Money transfer companies 💳

Remitly, Xoom (owned by PayPal), and Wise (formerly Transferwise), are a few money transfer companies that operate online. These companies, while convenient, have some downsides.

One of the downsides of using these services is that they typically require that payees use their company-issued debit cards to access funds. Each time the card is used, it charges a fee to the payee. Additionally, transfer companies often charge percent-based fees, or they might add markup fees for exchange rates. Their fees may be better than those of banks, but it's still not an ideal system.

Traditional money transfer services 🏦

Companies like MoneyGram and Western Union have locations in Portugal and are easy to find; they even provide online services. Often these services have better markups on currency rates than banks do. The downside is that these companies still often add markup fees for currency exchange, and they charge percent-based fees.

Cryptocurrencies 🤑

Digital currency has become increasingly popular across the globe, but not everyone has a system set up for sending or receiving cryptocurrency. Although cryptocurrency transactions are exempt from VAT in Portugal because they are considered a form of payment, rather than an asset, they may still be subject to exchange rates and potential fees.

Photo of University of Coímbra

Partnering with Pilot, and the benefits of outsourcing payroll 🤝

Without help managing your global team, your company may be at risk of overlooking important labor laws.

Pilot can minimize your company's risk of noncompliance abroad. We serve as an employer of record, a legal entity that can manage your corporate tax obligations. There are other benefits to partnering with us as well: we can handle your company's payroll, benefits, and any other HR needs. We've fully supported hiring both employees and contractors from day one, and we can help you figure out which option is best for you. This way, you can focus on the other vital aspects of running a business.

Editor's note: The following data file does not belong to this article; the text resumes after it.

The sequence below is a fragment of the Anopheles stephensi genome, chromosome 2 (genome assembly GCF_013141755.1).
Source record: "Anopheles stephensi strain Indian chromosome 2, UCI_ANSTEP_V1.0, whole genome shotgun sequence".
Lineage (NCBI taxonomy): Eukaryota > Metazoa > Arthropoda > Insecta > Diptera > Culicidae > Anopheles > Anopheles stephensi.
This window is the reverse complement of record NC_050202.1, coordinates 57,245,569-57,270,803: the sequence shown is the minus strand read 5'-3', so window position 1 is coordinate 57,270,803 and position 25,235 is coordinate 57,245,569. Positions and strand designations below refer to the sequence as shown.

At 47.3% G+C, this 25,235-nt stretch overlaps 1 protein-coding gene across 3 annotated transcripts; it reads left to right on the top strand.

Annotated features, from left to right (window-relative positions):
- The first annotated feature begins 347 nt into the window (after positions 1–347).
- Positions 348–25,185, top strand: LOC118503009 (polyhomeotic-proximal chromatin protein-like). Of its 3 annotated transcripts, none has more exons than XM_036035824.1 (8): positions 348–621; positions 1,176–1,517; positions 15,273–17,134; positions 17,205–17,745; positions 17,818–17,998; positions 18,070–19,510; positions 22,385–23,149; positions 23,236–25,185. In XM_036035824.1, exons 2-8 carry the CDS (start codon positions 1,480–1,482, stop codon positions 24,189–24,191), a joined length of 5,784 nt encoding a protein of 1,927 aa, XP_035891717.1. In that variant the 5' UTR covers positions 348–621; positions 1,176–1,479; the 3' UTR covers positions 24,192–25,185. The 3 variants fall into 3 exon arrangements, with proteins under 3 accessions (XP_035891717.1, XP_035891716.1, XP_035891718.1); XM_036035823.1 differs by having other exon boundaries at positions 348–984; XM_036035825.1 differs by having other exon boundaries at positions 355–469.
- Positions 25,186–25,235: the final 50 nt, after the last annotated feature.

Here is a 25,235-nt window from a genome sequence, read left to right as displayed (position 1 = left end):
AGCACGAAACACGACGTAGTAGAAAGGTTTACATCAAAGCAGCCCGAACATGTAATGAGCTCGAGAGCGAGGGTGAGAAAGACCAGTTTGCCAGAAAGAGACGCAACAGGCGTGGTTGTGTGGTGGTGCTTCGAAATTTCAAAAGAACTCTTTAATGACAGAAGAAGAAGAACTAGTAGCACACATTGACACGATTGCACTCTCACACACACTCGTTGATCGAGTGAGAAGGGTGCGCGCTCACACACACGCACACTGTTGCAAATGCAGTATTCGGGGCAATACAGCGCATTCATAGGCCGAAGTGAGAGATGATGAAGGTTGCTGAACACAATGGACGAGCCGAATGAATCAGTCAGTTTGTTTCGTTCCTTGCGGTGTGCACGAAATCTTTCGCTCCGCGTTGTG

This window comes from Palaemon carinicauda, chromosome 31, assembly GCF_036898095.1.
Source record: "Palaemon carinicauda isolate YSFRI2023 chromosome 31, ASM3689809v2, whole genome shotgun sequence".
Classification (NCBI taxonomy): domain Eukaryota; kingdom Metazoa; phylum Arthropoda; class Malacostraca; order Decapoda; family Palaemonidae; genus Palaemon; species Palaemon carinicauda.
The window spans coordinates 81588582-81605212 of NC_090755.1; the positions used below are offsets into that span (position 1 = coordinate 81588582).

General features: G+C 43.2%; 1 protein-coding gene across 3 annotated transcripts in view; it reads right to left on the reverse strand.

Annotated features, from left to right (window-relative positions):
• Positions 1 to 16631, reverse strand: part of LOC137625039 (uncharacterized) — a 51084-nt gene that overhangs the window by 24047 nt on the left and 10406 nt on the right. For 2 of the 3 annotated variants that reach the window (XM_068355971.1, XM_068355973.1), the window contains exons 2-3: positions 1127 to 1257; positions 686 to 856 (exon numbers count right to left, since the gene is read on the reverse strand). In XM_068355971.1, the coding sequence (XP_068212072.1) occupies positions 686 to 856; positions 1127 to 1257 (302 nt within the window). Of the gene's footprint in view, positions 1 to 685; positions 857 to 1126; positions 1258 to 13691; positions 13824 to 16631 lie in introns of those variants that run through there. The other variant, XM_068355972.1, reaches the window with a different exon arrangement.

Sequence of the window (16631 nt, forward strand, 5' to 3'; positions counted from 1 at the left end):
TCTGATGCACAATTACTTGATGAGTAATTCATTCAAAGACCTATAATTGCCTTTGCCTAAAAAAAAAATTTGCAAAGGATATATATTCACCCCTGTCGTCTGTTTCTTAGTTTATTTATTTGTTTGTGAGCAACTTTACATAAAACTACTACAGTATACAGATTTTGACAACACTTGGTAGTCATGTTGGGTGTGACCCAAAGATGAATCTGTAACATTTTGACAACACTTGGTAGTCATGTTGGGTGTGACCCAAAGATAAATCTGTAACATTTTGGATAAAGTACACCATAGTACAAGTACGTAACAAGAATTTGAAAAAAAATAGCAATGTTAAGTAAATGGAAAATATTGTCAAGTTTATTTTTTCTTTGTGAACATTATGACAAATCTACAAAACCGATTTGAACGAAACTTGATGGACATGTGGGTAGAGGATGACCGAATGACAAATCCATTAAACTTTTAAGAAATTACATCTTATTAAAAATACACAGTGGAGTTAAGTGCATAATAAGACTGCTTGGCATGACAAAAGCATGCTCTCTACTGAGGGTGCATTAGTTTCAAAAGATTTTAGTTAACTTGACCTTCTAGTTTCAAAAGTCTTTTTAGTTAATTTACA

Pilot's payroll system supports payments in over 240 countries around the world, which allows companies to pay a broad range of international talent. Contractors love getting paid through Pilot because we don't mark up exchange rates for bank transfers, and unlike other wire transfer services, we do not require contractors to use an e-wallet to access their funds.


Interested in learning more about Pilot? Schedule a demo with one of our experts.


⚖️ Legal Disclaimer: The information contained in this site is provided for informational purposes only, and should not be construed as legal advice on any subject matter.


Cover photo of harbor in Porto by Angelique EMONET on Unsplash

Photo of woman crossing a street in Lisbon by Martha Dominguez de Gouveia on Unsplash

Photo of Dom Luis I Bridge and the Monastery of Serra do Pilar, Porto, by Pitua Sutanto on Unsplash

Photo of colorful tiles on a building in Lisbon by Diego García on Unsplash

Photo of University of Coímbra by José Francisco García Cuenca on Unsplash

Caitlin MacDougall
Caitlin MacDougall